It’s difficult to imagine in today’s society, but one of the biggest hype points of the fourth series of games (in addition to the Nintendo DS in general) was the addition of an Internet connection. Games no longer needed to be sent out fully completed, and customers could receive additional content later, usually in the form of new Pokemon.
Technically speaking, event Pokemon have been around since the start (most notably Mew), but now you could get them straight from the source instead of from a bored Wal Mart employee with a cable. At the same time, this wasn’t like today where developers could send out a patch with new data, instead the relevant information was hidden and subsequently unlocked through the usage of event-flag triggering items sent out over Wi-Fi, usually one of the eighteen or so legendaries that seemed to spring up in this generation.
This movie was actually meant to be the grand debut of one of these new Pokemon, but hackers managed to pull the data from the game before the event could actually happen.
So Giratina and the Sky Warrior, originally envisioned as an announcement of sorts for Pokemon Platinum, doesn’t really offer too much that can be considered new. Regardless, it’s still there amongst the series canon, so let’s dive in and hope that it isn’t too painful.
We open on a small hedgehog-like Pokemon walking through the woods, as this is supposed to interest us. She’ll be important later.
While she stops at a lake in the woods, she’s astonished to find Dialga there, still recuperating from the battle it had in the last film. As it tries to take a drink, both legendaries are pulled into a portal by the Renegade Pokemon Giratina. A collection of unintroduced characters watch on as the two behemoths duke it out with the hedgehog along for the ride.
After a while, the smaller Pokemon is able to escape through a hidden power and goes flying. Dialga realizes that its quota for this movie is up, and escapes by trapping Giratina in a time loop until the portal closes. Disappointed that this particular time warp does not involve Richard O’Brien, the hellbeast roars in frustration and we join our leads.
As Ash, Dawn, and Brock prepare for a nice meal and show off their current teams, they’re interrupted by the pokemon from the prologue, who wastes no time in stealing all of their food. Immediately upon confrontation, the Pokemon reveals that she can speak through telepathy, introduces herself as Shaymin (Amy Palant), and says that she needs to get to the Gracedia fields immediately or so help her god.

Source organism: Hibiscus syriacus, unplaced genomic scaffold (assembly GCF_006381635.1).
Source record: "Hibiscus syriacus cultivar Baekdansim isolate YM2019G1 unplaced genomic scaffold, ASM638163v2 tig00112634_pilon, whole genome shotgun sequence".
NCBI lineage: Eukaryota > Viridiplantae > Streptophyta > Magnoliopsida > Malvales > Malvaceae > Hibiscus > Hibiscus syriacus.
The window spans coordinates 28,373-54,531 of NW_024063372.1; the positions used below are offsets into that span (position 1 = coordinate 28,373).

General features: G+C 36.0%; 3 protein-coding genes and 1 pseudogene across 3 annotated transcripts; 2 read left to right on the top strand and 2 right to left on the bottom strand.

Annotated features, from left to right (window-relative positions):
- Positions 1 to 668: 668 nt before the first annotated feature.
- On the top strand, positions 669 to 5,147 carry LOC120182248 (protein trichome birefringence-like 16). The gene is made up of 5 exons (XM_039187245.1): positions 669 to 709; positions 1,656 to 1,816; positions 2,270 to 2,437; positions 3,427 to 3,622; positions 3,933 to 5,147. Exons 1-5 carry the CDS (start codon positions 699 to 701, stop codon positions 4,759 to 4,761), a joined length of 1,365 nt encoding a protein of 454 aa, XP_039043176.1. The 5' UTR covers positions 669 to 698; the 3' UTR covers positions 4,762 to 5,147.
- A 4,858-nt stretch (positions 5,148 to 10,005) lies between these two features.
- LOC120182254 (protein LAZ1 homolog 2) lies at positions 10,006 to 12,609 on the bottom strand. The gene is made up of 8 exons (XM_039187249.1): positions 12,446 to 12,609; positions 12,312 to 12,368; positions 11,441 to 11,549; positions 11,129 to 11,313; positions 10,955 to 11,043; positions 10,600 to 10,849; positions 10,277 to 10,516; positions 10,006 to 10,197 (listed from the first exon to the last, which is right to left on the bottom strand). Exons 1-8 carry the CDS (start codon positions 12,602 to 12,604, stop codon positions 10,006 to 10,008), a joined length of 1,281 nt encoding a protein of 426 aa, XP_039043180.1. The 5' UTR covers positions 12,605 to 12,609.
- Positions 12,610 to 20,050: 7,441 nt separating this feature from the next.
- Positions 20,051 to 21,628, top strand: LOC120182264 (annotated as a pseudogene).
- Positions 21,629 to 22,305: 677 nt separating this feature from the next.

Shaymin is, to be perfectly blunt, the worst. She spends the entire movie either complaining or demanding, and I don’t like characters that remind me of myself.
I will admit to having a weakness for characters who are terrible people, but the key to making such a character work is having something underneath the surface, such as a traumatic childhood or the potential to kill hundreds of people on a whim. But with Shaymin what you see is what you get. There’s no ulterior motive or backstory or anything, just someone whining about getting to the flower fields like they’re her goddamn Maths A-Level. And we’re supposed to like her just because she’s cute and can grow flowers.
Shaymin then explodes.
This isn’t a joke.
She’s brought to the local Pokemon Center
because you can never be too careful about placing strange objects in quarantine and through a bit of exposition we learn that this habit is actually Seed Flare, which purifies objects and could probably single-handedly solve the pollution crisis if Shaymin wasn’t so terrible.
Despite the new Pokemon’s inability to get along with Ash, the heroes decide to help Shaymin on its journey instead of being reasonable and kicking her like a football to see how far she goes. They begin by walking through what appears to be a showcase of art students’ sculptures when Team Rocket makes their obligatory appearance and steals Shaymin just because they can. Before they can get very far, however, a portal is opened up in one of the statues and everyone except Brock is sucked into the area from the prologue.
Poor Brock. I mean, I’m tired of what his character has become, but the guy hasn’t had anything to do in like seven movies.
Anyway, Giratina and the Sky Warrior suffers from the same issues with visuals that plague the rest of the series, but the Reverse World is certainly the high point. While a good portion of the film suffers from stilted art direction and obvious usage of CGI; this area is dark, brooding, and otherworldly in the best possible way. It’s like if Lucio Fulci directed the Exploding Plastic Inevitable.
And with the Reverse World comes its resident hellbeast. Shaymin is convinced that Giratina is going to eat her, and to be honest they should let him do that. Demonic monstrosities need to eat too, and she already comes with her own garnish.
It’s around this point that we’re officially introduced to our supporting characters. Newton Graceland (Marc Thompson) is a ridiculous scientist with a Doctor Octopus backpack who has been living by himself Man vs. Wild style in Hell for the last five years. His enemy is his former colleague and protege Zero (Parker Anderson).
You can tell that Zero’s the villain because he has a bad Yu-Gi-Oh haircut and a terrible variation of the Kill Bill jumpsuit. Aided by his computer program Infi (Bella Hudson), Zero seeks to preserve the Reverse World by any means possible.